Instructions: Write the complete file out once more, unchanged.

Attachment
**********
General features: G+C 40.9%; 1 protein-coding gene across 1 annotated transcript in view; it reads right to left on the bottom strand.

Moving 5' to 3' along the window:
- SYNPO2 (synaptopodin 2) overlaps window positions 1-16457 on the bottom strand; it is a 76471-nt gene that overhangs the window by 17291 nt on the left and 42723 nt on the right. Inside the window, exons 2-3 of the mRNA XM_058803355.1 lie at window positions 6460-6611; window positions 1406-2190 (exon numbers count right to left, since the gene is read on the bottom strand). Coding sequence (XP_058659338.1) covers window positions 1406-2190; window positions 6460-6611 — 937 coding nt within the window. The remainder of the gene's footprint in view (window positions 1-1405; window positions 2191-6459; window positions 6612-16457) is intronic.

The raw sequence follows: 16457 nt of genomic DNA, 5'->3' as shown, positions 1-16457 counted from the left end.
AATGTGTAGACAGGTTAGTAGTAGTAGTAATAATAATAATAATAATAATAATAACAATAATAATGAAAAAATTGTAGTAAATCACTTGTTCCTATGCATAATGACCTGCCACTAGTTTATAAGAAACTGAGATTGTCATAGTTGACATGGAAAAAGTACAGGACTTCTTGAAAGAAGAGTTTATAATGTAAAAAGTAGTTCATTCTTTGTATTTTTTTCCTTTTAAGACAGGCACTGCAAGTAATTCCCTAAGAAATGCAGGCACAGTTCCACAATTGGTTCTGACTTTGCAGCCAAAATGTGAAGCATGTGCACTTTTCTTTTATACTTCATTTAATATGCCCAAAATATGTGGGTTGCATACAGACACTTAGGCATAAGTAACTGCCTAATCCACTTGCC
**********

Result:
General features: G+C 40.9%; 1 protein-coding gene across 1 annotated transcript in view; it reads right to left on the bottom strand.

Moving 5' to 3' along the window:
- SYNPO2 (synaptopodin 2) overlaps window positions 1-16457 on the bottom strand; it is a 76471-nt gene that overhangs the window by 17291 nt on the left and 42723 nt on the right. Inside the window, exons 2-3 of the mRNA XM_058803355.1 lie at window positions 6460-6611; window positions 1406-2190 (exon numbers count right to left, since the gene is read on the bottom strand). Coding sequence (XP_058659338.1) covers window positions 1406-2190; window positions 6460-6611 — 937 coding nt within the window. The remainder of the gene's footprint in view (window positions 1-1405; window positions 2191-6459; window positions 6612-16457) is intronic.

The raw sequence follows: 16457 nt of genomic DNA, 5'->3' as shown, positions 1-16457 counted from the left end.
AATGTGTAGACAGGTTAGTAGTAGTAGTAATAATAATAATAATAATAATAATAACAATAATAATGAAAAAATTGTAGTAAATCACTTGTTCCTATGCATAATGACCTGCCACTAGTTTATAAGAAACTGAGATTGTCATAGTTGACATGGAAAAAGTACAGGACTTCTTGAAAGAAGAGTTTATAATGTAAAAAGTAGTTCATTCTTTGTATTTTTTTCCTTTTAAGACAGGCACTGCAAGTAATTCCCTAAGAAATGCAGGCACAGTTCCACAATTGGTTCTGACTTTGCAGCCAAAATGTGAAGCATGTGCACTTTTCTTTTATACTTCATTTAATATGCCCAAAATATGTGGGTTGCATACAGACACTTAGGCATAAGTAACTGCCTAATCCACTTGCC